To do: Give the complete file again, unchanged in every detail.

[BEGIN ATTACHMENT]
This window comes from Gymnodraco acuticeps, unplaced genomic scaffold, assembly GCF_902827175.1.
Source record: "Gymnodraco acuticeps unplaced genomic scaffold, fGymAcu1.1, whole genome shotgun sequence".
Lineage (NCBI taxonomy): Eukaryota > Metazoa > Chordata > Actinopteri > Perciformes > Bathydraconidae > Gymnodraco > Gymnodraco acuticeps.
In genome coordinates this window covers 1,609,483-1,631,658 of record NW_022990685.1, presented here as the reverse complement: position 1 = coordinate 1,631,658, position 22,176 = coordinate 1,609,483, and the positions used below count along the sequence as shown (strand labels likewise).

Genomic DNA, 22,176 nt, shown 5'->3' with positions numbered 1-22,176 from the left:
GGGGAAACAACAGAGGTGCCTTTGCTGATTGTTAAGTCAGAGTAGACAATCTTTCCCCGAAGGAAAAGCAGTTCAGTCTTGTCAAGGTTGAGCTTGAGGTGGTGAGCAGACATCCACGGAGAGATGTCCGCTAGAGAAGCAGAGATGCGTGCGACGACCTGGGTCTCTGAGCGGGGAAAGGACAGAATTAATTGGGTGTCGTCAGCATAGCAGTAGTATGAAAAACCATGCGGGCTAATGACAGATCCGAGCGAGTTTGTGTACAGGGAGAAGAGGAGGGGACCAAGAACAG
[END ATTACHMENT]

This window comes from Gymnodraco acuticeps, unplaced genomic scaffold, assembly GCF_902827175.1.
Source record: "Gymnodraco acuticeps unplaced genomic scaffold, fGymAcu1.1, whole genome shotgun sequence".
Lineage (NCBI taxonomy): Eukaryota > Metazoa > Chordata > Actinopteri > Perciformes > Bathydraconidae > Gymnodraco > Gymnodraco acuticeps.
In genome coordinates this window covers 1,609,483-1,631,658 of record NW_022990685.1, presented here as the reverse complement: position 1 = coordinate 1,631,658, position 22,176 = coordinate 1,609,483, and the positions used below count along the sequence as shown (strand labels likewise).

Genomic DNA, 22,176 nt, shown 5'->3' with positions numbered 1-22,176 from the left:
GGGGAAACAACAGAGGTGCCTTTGCTGATTGTTAAGTCAGAGTAGACAATCTTTCCCCGAAGGAAAAGCAGTTCAGTCTTGTCAAGGTTGAGCTTGAGGTGGTGAGCAGACATCCACGGAGAGATGTCCGCTAGAGAAGCAGAGATGCGTGCGACGACCTGGGTCTCTGAGCGGGGAAAGGACAGAATTAATTGGGTGTCGTCAGCATAGCAGTAGTATGAAAAACCATGCGGGCTAATGACAGATCCGAGCGAGTTTGTGTACAGGGAGAAGAGGAGGGGACCAAGAACAG